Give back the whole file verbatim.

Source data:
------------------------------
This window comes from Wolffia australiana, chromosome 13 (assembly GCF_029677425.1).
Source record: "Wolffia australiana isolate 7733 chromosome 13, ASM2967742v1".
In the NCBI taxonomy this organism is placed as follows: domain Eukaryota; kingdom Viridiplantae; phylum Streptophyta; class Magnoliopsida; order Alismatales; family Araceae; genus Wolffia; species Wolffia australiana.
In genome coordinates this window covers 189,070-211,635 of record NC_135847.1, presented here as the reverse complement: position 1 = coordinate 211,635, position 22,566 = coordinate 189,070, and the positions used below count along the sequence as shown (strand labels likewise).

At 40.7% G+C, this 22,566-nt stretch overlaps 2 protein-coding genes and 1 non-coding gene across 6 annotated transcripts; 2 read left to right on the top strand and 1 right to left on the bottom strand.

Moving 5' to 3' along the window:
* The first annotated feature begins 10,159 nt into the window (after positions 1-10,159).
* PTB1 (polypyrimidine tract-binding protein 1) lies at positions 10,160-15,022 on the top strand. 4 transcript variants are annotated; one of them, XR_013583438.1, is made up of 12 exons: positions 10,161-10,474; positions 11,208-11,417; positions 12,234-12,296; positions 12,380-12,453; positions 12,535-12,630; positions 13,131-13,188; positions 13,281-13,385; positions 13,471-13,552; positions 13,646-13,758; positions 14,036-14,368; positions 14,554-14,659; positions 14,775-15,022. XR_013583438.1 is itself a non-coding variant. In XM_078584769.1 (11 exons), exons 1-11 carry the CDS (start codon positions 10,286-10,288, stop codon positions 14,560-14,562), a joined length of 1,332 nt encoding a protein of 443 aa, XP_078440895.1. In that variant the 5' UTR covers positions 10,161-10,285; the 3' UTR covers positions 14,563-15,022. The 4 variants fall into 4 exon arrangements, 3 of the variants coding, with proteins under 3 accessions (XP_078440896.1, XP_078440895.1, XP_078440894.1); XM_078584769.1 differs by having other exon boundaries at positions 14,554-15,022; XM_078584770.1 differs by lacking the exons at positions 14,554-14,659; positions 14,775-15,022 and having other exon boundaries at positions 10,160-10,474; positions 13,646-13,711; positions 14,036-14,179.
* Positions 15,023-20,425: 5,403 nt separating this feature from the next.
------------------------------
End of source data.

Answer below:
This window comes from Wolffia australiana, chromosome 13 (assembly GCF_029677425.1).
Source record: "Wolffia australiana isolate 7733 chromosome 13, ASM2967742v1".
In the NCBI taxonomy this organism is placed as follows: domain Eukaryota; kingdom Viridiplantae; phylum Streptophyta; class Magnoliopsida; order Alismatales; family Araceae; genus Wolffia; species Wolffia australiana.
In genome coordinates this window covers 189,070-211,635 of record NC_135847.1, presented here as the reverse complement: position 1 = coordinate 211,635, position 22,566 = coordinate 189,070, and the positions used below count along the sequence as shown (strand labels likewise).

At 40.7% G+C, this 22,566-nt stretch overlaps 2 protein-coding genes and 1 non-coding gene across 6 annotated transcripts; 2 read left to right on the top strand and 1 right to left on the bottom strand.

Moving 5' to 3' along the window:
* The first annotated feature begins 10,159 nt into the window (after positions 1-10,159).
* PTB1 (polypyrimidine tract-binding protein 1) lies at positions 10,160-15,022 on the top strand. 4 transcript variants are annotated; one of them, XR_013583438.1, is made up of 12 exons: positions 10,161-10,474; positions 11,208-11,417; positions 12,234-12,296; positions 12,380-12,453; positions 12,535-12,630; positions 13,131-13,188; positions 13,281-13,385; positions 13,471-13,552; positions 13,646-13,758; positions 14,036-14,368; positions 14,554-14,659; positions 14,775-15,022. XR_013583438.1 is itself a non-coding variant. In XM_078584769.1 (11 exons), exons 1-11 carry the CDS (start codon positions 10,286-10,288, stop codon positions 14,560-14,562), a joined length of 1,332 nt encoding a protein of 443 aa, XP_078440895.1. In that variant the 5' UTR covers positions 10,161-10,285; the 3' UTR covers positions 14,563-15,022. The 4 variants fall into 4 exon arrangements, 3 of the variants coding, with proteins under 3 accessions (XP_078440896.1, XP_078440895.1, XP_078440894.1); XM_078584769.1 differs by having other exon boundaries at positions 14,554-15,022; XM_078584770.1 differs by lacking the exons at positions 14,554-14,659; positions 14,775-15,022 and having other exon boundaries at positions 10,160-10,474; positions 13,646-13,711; positions 14,036-14,179.
* Positions 15,023-20,425: 5,403 nt separating this feature from the next.